Differences between adjustable and fixed loans

With a fixed-rate loan, your payment doesn't change for the life of your loan. The portion of the payment allocated for principal (the actual loan amount) will increase, but the amount you pay in interest will decrease in the same amount. Your property taxes increase, or rarely, decrease, and your insurance rates might vary as well. But generally payment amounts for your fixed-rate loan will be very stable.

During the early amortization period of a fixed-rate loan, most of your payment goes toward interest, and a much smaller part goes to principal. This proportion reverses itself as the loan ages.

You can choose a fixed-rate loan to lock in a low interest rate. People select these types of loans when interest rates are low and they want to lock in at this low rate. For homeowners who have an ARM now, refinancing into a fixed-rate loan can offer greater consistency in monthly payments. If you have an Adjustable Rate Mortgage (ARM) now, we can assist you in locking a fixed-rate at the best rate currently available. Call Forum Mortgage Bancorp at (773) 774-9040 Ext 121 to learn more.

Adjustable Rate Mortgages — ARMs, as we called them above — come in a great number of varieties. ARMs are generally adjusted twice a year, based on various indexes.

The majority of Adjustable Rate Mortgages are capped, which means they won't go up over a specific amount in a given period of time. Your ARM may feature a cap on how much your interest rate can increase in one period. For example: no more than a couple percent a year, even if the index the rate is based on increases by more than two percent. Sometimes an ARM features a "payment cap" which guarantees that your payment can't go above a fixed amount in a given year. In addition, the great majority of ARM programs feature a "lifetime cap" — the interest rate can never go over the cap amount.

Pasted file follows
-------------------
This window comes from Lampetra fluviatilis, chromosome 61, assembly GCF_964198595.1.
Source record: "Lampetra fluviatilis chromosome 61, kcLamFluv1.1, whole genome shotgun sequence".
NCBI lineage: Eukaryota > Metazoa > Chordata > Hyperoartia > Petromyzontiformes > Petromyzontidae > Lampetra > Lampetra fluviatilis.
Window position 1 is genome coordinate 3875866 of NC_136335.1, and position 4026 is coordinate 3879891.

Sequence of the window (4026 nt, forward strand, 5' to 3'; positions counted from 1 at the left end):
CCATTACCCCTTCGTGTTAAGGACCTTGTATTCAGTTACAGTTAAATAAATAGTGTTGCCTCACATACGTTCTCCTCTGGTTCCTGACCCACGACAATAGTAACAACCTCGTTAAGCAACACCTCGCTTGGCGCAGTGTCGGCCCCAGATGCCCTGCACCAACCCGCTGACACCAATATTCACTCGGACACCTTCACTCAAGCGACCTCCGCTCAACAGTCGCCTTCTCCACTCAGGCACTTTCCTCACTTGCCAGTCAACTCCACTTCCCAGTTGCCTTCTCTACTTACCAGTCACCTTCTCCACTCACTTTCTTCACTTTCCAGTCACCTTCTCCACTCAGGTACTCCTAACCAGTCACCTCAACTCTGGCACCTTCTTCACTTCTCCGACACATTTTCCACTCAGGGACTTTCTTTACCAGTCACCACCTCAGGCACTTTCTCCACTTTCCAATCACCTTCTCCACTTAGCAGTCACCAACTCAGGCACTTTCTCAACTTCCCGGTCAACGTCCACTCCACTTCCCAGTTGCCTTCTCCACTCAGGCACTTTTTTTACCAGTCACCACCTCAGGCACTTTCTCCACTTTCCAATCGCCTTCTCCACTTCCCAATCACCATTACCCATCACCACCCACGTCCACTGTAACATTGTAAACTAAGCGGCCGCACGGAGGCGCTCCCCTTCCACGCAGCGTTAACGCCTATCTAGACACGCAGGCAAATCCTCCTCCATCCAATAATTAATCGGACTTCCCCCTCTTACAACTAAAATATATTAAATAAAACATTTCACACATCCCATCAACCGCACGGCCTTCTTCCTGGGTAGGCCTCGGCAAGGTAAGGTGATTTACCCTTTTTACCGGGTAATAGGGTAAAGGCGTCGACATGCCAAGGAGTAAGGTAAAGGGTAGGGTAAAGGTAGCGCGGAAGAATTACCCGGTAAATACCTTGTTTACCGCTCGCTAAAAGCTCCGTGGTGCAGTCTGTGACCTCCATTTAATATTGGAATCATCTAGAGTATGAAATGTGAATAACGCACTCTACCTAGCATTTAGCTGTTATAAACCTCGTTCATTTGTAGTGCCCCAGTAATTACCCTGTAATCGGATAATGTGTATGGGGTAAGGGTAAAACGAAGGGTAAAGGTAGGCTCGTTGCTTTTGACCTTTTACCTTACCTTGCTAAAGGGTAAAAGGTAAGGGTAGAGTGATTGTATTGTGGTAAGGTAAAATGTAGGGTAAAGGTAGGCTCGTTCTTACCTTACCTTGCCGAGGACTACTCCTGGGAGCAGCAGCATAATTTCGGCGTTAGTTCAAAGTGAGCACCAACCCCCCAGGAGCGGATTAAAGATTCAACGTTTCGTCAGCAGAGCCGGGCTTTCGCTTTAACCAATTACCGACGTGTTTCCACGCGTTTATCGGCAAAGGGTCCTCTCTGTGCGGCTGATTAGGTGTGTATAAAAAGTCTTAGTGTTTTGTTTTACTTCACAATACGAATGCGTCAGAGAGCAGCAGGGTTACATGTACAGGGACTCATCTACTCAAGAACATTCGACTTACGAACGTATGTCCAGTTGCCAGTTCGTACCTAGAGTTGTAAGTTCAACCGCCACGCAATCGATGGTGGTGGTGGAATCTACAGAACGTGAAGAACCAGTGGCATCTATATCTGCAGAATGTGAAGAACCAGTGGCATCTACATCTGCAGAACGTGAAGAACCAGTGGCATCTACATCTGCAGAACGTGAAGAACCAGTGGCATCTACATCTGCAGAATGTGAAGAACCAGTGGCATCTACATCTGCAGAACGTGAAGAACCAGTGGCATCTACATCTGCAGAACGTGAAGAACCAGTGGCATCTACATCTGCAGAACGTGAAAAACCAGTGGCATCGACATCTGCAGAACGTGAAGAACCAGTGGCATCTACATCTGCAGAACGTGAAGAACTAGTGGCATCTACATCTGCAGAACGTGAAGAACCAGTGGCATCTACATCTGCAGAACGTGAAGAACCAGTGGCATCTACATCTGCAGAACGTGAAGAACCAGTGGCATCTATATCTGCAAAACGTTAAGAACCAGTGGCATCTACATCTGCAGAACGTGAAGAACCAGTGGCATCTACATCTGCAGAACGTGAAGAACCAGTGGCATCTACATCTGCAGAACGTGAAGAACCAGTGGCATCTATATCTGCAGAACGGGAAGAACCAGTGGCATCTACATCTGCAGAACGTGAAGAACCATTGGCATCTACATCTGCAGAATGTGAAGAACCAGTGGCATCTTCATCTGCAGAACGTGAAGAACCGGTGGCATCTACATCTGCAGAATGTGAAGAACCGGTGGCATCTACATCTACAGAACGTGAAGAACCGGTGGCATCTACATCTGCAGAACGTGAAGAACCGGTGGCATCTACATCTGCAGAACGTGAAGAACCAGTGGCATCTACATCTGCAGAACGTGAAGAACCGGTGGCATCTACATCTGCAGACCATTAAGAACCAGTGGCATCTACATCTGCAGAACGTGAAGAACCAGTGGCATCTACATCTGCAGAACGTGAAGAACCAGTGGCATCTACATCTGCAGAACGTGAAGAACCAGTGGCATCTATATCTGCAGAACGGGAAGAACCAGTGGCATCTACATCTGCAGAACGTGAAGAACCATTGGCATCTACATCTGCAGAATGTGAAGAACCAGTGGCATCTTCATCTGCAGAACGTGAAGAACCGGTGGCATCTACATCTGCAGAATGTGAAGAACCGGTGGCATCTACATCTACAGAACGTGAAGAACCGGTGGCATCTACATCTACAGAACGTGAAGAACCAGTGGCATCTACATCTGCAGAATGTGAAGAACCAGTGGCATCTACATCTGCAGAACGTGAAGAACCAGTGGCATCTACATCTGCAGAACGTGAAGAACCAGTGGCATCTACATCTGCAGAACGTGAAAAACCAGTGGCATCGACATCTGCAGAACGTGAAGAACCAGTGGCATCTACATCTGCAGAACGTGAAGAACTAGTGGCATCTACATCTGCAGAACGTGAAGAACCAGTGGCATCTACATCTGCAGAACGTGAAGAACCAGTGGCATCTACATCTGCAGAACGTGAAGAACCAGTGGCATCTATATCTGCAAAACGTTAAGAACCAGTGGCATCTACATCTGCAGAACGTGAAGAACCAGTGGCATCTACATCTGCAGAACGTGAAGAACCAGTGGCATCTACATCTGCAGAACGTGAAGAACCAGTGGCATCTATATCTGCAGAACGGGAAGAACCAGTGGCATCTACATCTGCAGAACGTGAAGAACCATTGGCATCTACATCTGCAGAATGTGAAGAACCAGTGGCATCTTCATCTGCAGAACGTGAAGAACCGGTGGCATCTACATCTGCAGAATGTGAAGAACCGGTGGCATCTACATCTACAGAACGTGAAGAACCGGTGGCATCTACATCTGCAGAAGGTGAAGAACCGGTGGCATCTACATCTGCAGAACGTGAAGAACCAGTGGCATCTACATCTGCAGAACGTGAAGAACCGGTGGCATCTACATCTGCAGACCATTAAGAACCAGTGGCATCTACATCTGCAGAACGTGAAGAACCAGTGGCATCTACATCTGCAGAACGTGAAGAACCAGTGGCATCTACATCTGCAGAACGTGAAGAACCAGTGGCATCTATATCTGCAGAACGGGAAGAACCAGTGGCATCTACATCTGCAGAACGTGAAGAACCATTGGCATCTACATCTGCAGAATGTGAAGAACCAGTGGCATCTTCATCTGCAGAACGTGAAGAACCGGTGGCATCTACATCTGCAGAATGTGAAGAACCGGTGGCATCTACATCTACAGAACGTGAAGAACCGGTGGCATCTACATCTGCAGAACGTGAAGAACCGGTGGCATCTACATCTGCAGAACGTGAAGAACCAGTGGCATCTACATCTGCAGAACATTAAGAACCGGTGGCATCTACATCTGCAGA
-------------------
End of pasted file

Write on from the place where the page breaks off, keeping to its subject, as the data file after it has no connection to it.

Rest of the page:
ARMs most often feature their lowest rates toward the start. They provide that rate from a month to ten years. You've probably heard of 5/1 or 3/1 ARMs. For these loans, the introductory rate is set for three or five years. It then adjusts every year. These types of loans are fixed for 3 or 5 years, then adjust after the initial period. These loans are usually best for borrowers who expect to move in three or five years. These types of adjustable rate programs most benefit borrowers who will sell their house or refinance before the loan adjusts.

You might choose an ARM to get a very low initial interest rate and plan on moving, refinancing or simply absorbing the higher rate after the introductory rate goes up. ARMs can be risky when housing prices go down because homeowners could be stuck with rates that go up when they can't sell their home or refinance with a lower property value.

Have questions about mortgage loans? Call us at (773) 774-9040 Ext 121. It's our job to answer these questions and many others, so we're happy to help!

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